Vantine: Harriet Macy Vantine

Harriet Macy Vantine


Harriet Macy Vantine

b. 11 Jan 1825, Nantucket, Connecticut

d. 20 Mar 1897,
New York City, New York

md. Ashley A. Vantine
27 May 1856
Marysville, Yuba, California

Harriett Macy Vantine


New York Times; Mar 21, 1897; ProQuest Historical Newspapers.

courtesy of Ben Truwe, Medford, Oregon

Mrs. Harriet M. Vantine died last night at her residence, 153 West Fifty-seventh Street, at the age of seventy-two. She was the widow of Ashley A. Vantine. A married daughter, Mrs. Bacon, survives her.

Interesting to Ladies.
(The Independent. . . Devoted to the Consideration of Politics, Social and Econ ... Nov 1, 1866; 18, 935; APS Online)

courtesy of Ben Truwe, Medford, Oregon

(Continuation of Testimony taken on the Application for the Extension of the Patent of Groves & Baker)
Mrs. Harriet M. Vantine, a witness produced, sworn, and examined on the part of the applicants, testifies as follows:

Q1. What is your name and residence; and if married, to whom?
A. My name is Harriet M. Vantine; I reside in New York; I am married to Ashley A. Vantine.

Q2. Are you or not acquainted with the leading sewing machines now in general use?
A. I am.

Q3. Have you or not in use in your family any sewing machine, and if so, what kind, and how long?
A. I have not at present; I have just returned from California; I had one there for eight years.

Q4. Does it or not use a circular under-needle?
A. It does.

Q5. From your knowledge of the other leading sewing machines, and the work performed by them, what superiority, if any, does the Grover & Baker machine, having a circular under-needle and four-motion feed, have over any other machine?
A. First, the elasticity of the stitch; second, the ease with which work can be taken out when it is necessary, also the capability of making the embroidery stitch; the little trouble required to learn to work the machine. My little girl, eight years old, can work the machine as well as I can, almost.

Q6. What is the extent or class of work that can be done on a Grover & Baker machine?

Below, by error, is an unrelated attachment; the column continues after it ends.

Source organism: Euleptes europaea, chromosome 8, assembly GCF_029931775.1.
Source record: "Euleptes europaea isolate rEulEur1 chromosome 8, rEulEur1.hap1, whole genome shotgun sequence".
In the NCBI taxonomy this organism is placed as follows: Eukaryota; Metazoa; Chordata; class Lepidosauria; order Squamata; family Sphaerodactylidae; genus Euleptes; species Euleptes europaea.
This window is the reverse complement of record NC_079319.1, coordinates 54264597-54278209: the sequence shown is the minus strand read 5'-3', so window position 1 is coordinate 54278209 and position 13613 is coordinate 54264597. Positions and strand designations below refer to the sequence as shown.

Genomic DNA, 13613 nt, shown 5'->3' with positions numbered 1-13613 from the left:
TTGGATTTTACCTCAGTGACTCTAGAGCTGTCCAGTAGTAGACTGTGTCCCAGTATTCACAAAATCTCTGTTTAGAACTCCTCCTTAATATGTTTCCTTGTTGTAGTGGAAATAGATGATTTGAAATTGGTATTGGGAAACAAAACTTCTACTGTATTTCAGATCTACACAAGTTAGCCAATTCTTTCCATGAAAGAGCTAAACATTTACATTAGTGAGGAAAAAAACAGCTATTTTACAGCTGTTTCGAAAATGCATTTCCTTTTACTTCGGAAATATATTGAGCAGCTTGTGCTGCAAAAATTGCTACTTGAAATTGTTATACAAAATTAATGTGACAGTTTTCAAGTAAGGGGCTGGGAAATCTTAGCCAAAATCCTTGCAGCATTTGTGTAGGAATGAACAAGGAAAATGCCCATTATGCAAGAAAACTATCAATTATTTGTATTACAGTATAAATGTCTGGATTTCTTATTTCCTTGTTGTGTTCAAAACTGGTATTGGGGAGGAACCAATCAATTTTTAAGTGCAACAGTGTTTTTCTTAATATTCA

A. I have done all kinds of family sewing and embroidery on it.

Q7. Can embroidery be done on any other machine, so far as you know?
A. It cannot.

Q8. Will you estimate, as near as you can, the annual saving in your family by the use of a sewing-machine?
A. In time, it would save fully half.

Q9. How would it be as regards the same amount of work if paid for?
A. The machine would pay for itself three times over if I had to hire all the work done.

Cross examined by Mr. Chitenden, on the part of James Willcox.
CrossQ1. You say you are acquainted with the leading sewing-machines---what ones?
A. The Florence, Willcox & Gibbs, and some with Wheeler & Wilson's. I have worked on all of those.

CrossQ2. State the extent of your acquaintance with each?
A. I worked on the Willcox and Gibbs for a year, and with the others I have merely tried them with a view of purchasing, and finally decided to take Grover & Baker.

CrossQ3. What do mean by the four-motion feed, in answer to the fifth direct interrogatory?
A. I can't answer as to the four-motion feed; I don't understand the term.

CrossQ4. Is not precisely the same feed used in the Grover & Baker, the Willcox & Gibbs, and the Florence machine?
A. I hardly know.

CrossQ5. Is not the stitch alike in these three machines?
A. I think not.

CrossQ6. Describe the difference between the stitch made by the Grover & Baker and the Florence machines, if you can?